Our work revealed a bigger challenge once we picked long enough at how to do a mobile SCORM. SCORM Version 1.2 was so popular and so adopted that people weren’t even bothering with SCORM 2004. This was regardless of the resources that went into improving SCORM Version 1.2.

By 2008-2009, SCORM Version 1.2 was so entrenched that no vendor really wanted to touch SCORM at all. If anyone was going to address mobile, social media, games, simulations or any other use cases, it would need to be outside of SCORM.

Doing something “not SCORM”  liberated us to think about such challenges differently. And that got my team thinking a lot about the interoperability of data. This focus, inspired by the ActivityStrea.ms working group, informed the team on Project Tin Can and eventually the Experience API.


16689643_sI was told xAPI is in IEEE’s hands?  What is IEEE?

IEEE is the Institute of Electrical and Electronics Engineers — an international, industry standards body. In our world, they’ve standardized things like the Learning Object Metadata model used in SCORM packages. IEEE also specifies USB and WiFi and a host of other standards we take for granted but help ensure things “just work” as expected.

I’m the chair of the part of the IEEE-LTSC (Learning Technology Standards Committee) that is looking at standardizing xAPI. We are in the process right now of getting the stamp of approval from IEEE-SA standardizing the part of xAPI that deals with the activity statements.

That happens with what’s called a “Project Authorization Request” into IEEE’s New Standards Committee (or “NESCOM”).  

Currently, I’m helping organize an industry consortia called “Connections Forum” to help with making the PAR for xAPI.

It’s going to start with the information model and a data binding for it — in laymen’s terms, the part that’s about what the data looks like in xAPI. It’s the piece that many people agree with and are interested in using even outside of learning industry contexts.

In time, through the Connections Forum, we may write or adopt standards for other things currently described in the xAPI specification, like LRSs, and probably things that aren’t in there but are possibly closer to the scope of what is in ADL’s TLA.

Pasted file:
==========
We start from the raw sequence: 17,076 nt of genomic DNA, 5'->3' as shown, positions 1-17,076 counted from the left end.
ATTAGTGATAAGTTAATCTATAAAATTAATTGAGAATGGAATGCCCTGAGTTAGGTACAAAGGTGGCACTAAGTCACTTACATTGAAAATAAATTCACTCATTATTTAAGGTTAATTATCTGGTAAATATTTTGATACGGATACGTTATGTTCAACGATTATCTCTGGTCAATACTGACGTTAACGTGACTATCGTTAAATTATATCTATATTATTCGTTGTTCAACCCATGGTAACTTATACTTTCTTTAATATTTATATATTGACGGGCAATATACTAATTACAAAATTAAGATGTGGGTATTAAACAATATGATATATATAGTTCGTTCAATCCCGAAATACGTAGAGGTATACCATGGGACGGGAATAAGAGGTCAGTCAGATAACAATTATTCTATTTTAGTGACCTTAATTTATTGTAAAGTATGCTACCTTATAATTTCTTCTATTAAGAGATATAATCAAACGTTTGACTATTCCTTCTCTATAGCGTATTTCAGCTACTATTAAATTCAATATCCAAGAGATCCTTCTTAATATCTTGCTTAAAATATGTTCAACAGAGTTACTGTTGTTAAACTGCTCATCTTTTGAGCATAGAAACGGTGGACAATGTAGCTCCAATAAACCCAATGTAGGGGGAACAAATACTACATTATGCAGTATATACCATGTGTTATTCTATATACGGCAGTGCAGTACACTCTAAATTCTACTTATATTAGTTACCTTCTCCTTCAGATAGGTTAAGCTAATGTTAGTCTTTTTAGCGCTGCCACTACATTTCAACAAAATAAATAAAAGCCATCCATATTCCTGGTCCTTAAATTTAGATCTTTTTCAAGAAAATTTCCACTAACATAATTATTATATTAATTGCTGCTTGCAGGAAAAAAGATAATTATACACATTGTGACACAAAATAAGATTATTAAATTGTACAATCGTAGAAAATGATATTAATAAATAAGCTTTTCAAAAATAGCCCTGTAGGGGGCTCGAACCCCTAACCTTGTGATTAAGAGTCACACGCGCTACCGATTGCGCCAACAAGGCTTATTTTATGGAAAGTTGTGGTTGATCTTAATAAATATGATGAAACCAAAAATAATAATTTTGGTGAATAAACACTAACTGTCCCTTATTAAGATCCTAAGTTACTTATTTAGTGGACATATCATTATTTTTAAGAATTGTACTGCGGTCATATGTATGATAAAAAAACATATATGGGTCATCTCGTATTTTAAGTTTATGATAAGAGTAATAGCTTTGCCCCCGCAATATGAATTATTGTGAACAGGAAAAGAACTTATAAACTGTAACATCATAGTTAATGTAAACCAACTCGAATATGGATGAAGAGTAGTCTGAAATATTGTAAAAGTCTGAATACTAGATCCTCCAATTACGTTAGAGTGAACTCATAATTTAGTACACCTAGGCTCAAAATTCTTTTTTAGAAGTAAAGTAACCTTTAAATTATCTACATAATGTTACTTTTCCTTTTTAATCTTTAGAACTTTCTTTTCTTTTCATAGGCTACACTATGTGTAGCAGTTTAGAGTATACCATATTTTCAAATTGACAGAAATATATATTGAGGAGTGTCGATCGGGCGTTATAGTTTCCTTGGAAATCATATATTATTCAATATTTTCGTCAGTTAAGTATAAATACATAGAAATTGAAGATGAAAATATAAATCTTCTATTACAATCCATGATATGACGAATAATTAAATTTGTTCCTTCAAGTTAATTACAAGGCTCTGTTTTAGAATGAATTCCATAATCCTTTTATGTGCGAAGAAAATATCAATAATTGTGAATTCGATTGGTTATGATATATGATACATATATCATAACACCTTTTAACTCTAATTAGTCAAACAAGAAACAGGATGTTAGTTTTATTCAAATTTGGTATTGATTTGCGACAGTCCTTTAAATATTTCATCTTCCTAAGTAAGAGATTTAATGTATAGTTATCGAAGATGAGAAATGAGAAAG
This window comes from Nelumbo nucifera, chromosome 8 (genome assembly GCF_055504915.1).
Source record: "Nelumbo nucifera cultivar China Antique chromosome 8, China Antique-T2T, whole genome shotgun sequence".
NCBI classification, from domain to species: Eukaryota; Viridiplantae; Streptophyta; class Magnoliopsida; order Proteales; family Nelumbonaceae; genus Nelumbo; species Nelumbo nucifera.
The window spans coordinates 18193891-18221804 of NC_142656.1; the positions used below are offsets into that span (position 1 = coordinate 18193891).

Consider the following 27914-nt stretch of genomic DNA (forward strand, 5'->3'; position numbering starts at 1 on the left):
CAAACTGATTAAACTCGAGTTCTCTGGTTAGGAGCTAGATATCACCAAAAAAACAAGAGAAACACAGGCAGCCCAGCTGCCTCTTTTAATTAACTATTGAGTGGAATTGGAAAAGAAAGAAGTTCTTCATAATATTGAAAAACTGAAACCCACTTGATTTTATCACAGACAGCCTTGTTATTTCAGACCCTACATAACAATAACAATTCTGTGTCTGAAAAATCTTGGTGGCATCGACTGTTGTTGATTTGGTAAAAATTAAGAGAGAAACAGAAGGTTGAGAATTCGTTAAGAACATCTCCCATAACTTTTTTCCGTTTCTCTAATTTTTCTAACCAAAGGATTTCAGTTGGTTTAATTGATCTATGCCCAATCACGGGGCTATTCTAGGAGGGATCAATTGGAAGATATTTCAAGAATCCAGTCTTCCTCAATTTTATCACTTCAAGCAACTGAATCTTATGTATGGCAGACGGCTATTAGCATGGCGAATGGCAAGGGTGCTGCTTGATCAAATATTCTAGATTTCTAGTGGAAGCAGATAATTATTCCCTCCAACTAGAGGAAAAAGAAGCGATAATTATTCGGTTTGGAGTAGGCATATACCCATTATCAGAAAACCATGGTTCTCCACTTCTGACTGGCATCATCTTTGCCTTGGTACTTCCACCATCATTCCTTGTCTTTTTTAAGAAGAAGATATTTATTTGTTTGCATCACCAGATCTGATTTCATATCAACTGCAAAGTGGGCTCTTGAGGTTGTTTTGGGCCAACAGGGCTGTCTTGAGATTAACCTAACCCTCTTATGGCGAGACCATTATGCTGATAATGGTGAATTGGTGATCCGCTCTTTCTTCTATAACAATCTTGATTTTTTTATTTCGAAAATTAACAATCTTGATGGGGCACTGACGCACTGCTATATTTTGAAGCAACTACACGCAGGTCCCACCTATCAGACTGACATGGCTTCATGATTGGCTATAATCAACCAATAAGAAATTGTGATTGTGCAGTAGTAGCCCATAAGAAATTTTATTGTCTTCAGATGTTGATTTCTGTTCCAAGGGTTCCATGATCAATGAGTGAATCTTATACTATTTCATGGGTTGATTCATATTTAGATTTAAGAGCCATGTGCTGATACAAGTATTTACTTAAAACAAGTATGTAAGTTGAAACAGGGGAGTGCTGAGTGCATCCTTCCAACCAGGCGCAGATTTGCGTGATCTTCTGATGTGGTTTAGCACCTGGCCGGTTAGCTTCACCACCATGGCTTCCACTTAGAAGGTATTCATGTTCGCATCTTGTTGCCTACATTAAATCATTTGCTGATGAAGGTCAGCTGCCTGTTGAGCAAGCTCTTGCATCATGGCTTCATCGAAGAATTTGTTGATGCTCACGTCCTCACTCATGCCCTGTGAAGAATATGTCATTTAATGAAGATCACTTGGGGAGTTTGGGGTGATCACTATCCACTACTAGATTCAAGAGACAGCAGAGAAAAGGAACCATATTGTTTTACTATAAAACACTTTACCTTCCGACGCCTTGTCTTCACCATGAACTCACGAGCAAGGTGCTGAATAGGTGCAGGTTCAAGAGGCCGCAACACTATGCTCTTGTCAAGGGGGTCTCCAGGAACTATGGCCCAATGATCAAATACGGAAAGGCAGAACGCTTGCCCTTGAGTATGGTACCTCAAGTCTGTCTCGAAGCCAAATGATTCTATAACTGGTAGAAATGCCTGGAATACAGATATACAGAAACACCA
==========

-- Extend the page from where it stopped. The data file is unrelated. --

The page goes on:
So are you saying there are now two standards doing the same thing with two different names?

There is one specification group supporting one spec; many people call it by two different names. “Tin Can” has been well publicized and, in fairness, ADL used it quite often in the first months of the specification work.

There is one specification: xAPI. The community is all working on that together.

Very recently, there began concurrent activities related to xAPI. I am leading the effort to standardize xAPI, and that is overlapping an effort within the current specification group to scope out what Version 2.0 might address.

At the same time, a large group of adopters are addressing conformance requirements for Version 1.0.3 of xAPI, and the next bit of work for that group is to clean up the document so different functional parts of the spec are more distinct, so that further work might be scoped to certain parts of the spec without necessarily impacting other parts of the spec.

The name issue is confusing to the industry and the market for adoption. People miss out at conferences because they’re looking for “Tin Can” but the sessions all read “xAPI.”

That’s a challenge, but, not to make light of it, it is (at this time) not a hindrance as far as the progress on the specification itself.

There are always arguments about the minutiae of specification requirements, but the naming thing isn’t really stopping the collaboration on the spec itself, though I would bet that everyone using the same name would encourage more people to get involved.

It’s probably also worth noting that most people get confused by even what I’ve tried to clearly describe in this response.

It’s probably enough to say that, for the foreseeable future (likely the next two years) there’s not going to be a lot of visible changes to xAPI, and even when big changes do happen, there’s going to be nothing that stops the current use of xAPI. That’s not to say that what we do will be backwards compatible — more likely, from an implementation standpoint, the solutions you count on will easily find ways to work with everything, as they often do already.

 Thank you for that.   Can someone (a vendor) create their own form of something like xAPI, but not per se, actually xAPI?   

We intentionally licensed the specification Apache 2.0 so that derivative works would have no impediment. That’s the means by which I’m able to lead the effort in IEEE. The way government works, it’s very difficult to simply hand over control of a spec, even as it’s developed to be completely open source.

This was a lesson learned as ADL attempted to transition SCORM to another party, but couldn’t.

To the spirit of your question, it’s possible a vendor could create their own spec based on xAPI, but bigger questions come to mind — why would they? What would they gain? Without the community in place, the adoption that’s pretty easy to follow from anywhere, the conformance testing being developed, the standardization activity… anyone who’d want to do this would be so much better served working with the community we already have and the industry that’s coming together around xAPI.


Conformance requirements?  Standardization?  Could you go a little bit more into this using layman terms?

Absolutely. A lot of people talk about SCORM Compliance or xAPI Compliance, but that’s really not the right wording. Compliance means someone has to legally “comply” with something, like it’s a law. There’s no law for SCORM or xAPI, like there is for accessibility with 501c.